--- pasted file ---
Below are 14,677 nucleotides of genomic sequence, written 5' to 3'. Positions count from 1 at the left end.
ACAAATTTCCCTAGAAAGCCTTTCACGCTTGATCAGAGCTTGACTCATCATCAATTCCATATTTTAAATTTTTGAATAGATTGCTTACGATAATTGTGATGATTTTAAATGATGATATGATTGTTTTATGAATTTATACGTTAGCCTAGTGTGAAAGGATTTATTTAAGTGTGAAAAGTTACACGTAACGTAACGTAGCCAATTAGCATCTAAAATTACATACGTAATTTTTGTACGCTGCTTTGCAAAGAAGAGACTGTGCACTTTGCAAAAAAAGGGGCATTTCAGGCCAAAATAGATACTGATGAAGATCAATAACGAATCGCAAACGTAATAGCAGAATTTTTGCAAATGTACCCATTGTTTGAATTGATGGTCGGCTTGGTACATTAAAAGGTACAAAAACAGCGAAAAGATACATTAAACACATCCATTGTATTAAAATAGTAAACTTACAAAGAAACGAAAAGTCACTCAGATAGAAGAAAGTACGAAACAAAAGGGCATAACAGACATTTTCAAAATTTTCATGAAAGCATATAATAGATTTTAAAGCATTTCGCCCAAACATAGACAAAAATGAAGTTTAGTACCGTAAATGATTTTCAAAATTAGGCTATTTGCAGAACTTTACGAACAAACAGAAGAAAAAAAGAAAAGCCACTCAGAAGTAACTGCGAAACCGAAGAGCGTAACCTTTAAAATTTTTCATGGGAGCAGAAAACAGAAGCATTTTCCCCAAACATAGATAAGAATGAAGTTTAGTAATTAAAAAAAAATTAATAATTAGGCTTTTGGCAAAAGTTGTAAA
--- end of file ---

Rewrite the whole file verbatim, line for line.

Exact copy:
Below are 14,677 nucleotides of genomic sequence, written 5' to 3'. Positions count from 1 at the left end.
ACAAATTTCCCTAGAAAGCCTTTCACGCTTGATCAGAGCTTGACTCATCATCAATTCCATATTTTAAATTTTTGAATAGATTGCTTACGATAATTGTGATGATTTTAAATGATGATATGATTGTTTTATGAATTTATACGTTAGCCTAGTGTGAAAGGATTTATTTAAGTGTGAAAAGTTACACGTAACGTAACGTAGCCAATTAGCATCTAAAATTACATACGTAATTTTTGTACGCTGCTTTGCAAAGAAGAGACTGTGCACTTTGCAAAAAAAGGGGCATTTCAGGCCAAAATAGATACTGATGAAGATCAATAACGAATCGCAAACGTAATAGCAGAATTTTTGCAAATGTACCCATTGTTTGAATTGATGGTCGGCTTGGTACATTAAAAGGTACAAAAACAGCGAAAAGATACATTAAACACATCCATTGTATTAAAATAGTAAACTTACAAAGAAACGAAAAGTCACTCAGATAGAAGAAAGTACGAAACAAAAGGGCATAACAGACATTTTCAAAATTTTCATGAAAGCATATAATAGATTTTAAAGCATTTCGCCCAAACATAGACAAAAATGAAGTTTAGTACCGTAAATGATTTTCAAAATTAGGCTATTTGCAGAACTTTACGAACAAACAGAAGAAAAAAAGAAAAGCCACTCAGAAGTAACTGCGAAACCGAAGAGCGTAACCTTTAAAATTTTTCATGGGAGCAGAAAACAGAAGCATTTTCCCCAAACATAGATAAGAATGAAGTTTAGTAATTAAAAAAAAATTAATAATTAGGCTTTTGGCAAAAGTTGTAAA